Lawsuit fears weigh on BOC despite rise in profits

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The Independent Online

The industrial gases business BOC beat expectations yesterday with a 26 per cent rise in first-quarter profits, and painted a rosier picture of trading thanks to an improvement in general economic conditions.

The upbeat tone came just a week after the company unveiled plans to sell its packaged gas business in the United States, comprising mainly filling stations, for $200m (£109m) to Airgas of the US.

Tony Isaac, the chief executive, said yesterday: "We are now beginning to benefit from an upturn in trading conditions around the world. Our margins were helped by firm pricing as well as business efficiency and cost-saving programmes."

In the three months to 31 December, BOC made pre-tax profits of £116.7m - a rise of 26 per cent from the same period last year, or 16 per cent at constant currencies.

The figures - buoyed by solid performances across all of the company's divisions - exceeded market expectations. Shares in BOC closed down 2.6 per cent, however, at 871p.

There was a return to form for its BOC Edwards arm, which supplies gases to chip makers such as Intel. The division, which has been hurt by a downturn in spending, recorded a 40 per cent rise in operating profits to £6m.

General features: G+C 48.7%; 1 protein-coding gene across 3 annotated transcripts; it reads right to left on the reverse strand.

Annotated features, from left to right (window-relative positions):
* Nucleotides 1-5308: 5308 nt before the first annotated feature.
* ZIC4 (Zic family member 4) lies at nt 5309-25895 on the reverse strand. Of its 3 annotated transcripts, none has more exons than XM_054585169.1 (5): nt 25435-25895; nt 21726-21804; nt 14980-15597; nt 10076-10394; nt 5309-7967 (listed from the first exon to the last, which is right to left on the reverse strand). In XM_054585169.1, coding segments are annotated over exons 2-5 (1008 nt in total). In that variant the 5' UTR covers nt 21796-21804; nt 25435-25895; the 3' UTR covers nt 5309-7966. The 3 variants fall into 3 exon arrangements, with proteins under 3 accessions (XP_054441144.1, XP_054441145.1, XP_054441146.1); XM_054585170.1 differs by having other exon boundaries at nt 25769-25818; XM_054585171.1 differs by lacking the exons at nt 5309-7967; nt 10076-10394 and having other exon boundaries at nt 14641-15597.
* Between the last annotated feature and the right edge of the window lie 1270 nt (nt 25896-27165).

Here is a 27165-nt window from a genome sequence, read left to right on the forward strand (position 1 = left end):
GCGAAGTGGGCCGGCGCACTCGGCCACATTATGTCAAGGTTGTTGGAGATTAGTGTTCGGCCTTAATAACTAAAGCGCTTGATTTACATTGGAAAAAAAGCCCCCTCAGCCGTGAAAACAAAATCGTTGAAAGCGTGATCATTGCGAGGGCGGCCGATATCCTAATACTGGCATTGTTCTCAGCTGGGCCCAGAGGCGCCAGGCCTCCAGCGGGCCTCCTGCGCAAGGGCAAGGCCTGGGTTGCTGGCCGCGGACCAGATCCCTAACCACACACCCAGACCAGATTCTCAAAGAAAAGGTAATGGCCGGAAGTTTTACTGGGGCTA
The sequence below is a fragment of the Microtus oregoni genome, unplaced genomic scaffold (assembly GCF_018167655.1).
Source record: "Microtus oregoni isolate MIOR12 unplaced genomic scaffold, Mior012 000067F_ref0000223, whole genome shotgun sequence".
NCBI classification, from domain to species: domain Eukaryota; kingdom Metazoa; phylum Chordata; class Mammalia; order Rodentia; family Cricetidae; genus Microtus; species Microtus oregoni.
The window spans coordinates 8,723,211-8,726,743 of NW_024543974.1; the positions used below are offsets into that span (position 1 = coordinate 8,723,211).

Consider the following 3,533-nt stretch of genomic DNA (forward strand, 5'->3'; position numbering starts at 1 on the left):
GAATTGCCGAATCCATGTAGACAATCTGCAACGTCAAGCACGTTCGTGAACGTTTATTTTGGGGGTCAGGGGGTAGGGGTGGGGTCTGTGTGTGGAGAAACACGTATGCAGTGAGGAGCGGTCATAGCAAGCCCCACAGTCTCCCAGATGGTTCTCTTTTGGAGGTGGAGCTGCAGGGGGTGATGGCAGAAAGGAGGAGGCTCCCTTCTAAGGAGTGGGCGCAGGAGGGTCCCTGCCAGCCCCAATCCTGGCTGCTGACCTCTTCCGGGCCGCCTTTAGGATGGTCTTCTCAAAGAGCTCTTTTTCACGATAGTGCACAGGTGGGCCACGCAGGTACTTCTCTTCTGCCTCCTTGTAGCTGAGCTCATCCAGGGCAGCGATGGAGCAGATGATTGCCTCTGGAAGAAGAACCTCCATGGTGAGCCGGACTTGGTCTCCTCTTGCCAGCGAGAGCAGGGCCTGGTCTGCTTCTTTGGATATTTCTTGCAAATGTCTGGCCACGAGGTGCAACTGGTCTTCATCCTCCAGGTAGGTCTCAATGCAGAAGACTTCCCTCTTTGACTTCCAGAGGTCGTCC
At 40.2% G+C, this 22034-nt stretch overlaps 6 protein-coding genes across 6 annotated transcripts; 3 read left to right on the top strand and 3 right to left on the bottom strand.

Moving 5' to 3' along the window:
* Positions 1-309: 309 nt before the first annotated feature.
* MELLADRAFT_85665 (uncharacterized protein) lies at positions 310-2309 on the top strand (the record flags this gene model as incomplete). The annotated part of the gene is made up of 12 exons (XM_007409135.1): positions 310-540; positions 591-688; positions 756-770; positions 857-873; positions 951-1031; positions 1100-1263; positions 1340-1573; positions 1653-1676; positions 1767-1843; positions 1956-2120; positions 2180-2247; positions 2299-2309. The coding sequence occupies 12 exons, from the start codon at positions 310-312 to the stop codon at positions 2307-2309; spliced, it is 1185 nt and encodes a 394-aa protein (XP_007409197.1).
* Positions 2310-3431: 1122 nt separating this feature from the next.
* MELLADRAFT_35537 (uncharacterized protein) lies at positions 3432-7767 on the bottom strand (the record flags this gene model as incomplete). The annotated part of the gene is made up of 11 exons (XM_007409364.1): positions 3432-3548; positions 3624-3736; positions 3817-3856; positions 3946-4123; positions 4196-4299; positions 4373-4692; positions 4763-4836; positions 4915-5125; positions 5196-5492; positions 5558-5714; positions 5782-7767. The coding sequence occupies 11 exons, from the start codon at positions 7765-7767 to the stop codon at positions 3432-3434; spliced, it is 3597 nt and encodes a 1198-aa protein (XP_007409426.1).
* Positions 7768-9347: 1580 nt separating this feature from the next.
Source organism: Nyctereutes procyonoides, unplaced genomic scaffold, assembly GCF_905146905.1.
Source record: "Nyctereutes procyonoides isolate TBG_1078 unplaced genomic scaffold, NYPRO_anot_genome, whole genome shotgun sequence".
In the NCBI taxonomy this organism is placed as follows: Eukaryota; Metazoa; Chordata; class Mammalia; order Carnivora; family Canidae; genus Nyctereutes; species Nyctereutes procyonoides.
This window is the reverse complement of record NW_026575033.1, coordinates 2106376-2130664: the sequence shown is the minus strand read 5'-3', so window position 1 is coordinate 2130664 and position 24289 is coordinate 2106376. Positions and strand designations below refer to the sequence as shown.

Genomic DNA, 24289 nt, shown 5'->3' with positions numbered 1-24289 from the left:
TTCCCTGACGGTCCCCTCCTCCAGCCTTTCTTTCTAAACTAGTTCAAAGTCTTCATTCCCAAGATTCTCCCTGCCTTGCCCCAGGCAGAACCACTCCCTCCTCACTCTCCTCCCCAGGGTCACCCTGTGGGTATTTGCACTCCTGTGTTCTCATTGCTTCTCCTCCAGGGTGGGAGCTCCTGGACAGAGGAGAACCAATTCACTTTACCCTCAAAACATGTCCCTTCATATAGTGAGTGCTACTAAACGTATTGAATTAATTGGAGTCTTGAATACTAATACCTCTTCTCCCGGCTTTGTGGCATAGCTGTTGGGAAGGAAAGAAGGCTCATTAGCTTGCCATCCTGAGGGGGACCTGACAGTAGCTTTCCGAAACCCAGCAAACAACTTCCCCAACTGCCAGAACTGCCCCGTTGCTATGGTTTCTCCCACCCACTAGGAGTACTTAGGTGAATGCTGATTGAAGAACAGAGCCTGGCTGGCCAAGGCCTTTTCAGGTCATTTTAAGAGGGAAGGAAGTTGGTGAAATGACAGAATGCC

City analysts were impressed with the first-quarter numbers in general, which prompted many to upgrade their profit forecasts for the year - some by as much as 5 per cent. "The underlying performance of the group was better than expected in all areas," said analysts at Smith Barney, adding: "All activities contributed to the better than expected results." Analysts at the company's house broker Cazenove, meanwhile, upgraded their profit forecast for 2004 by about 4.5 per cent to £468m.

However, the group's shares remain dogged by the possibility of litigation, analysts say, although they noted there were no further adverse changes in the quarter. BOC's US unit is a party to cases in the US alleging neurological injury through exposure to manganese in welding fumes. BOC says that the number of plaintiffs in the US welding rods dispute has fallen by about 1,300 from 9,800 at the end of December.

The results announcement comes just a week after BOC cautioned that jobs would go if the $200m sale of its US packaged gas business to Airgas goes ahead. Since the company is selling only assets - mainly filling plants for gas cylinders - rather than an entire company or unit, no staff are being transferred as part of the disposal.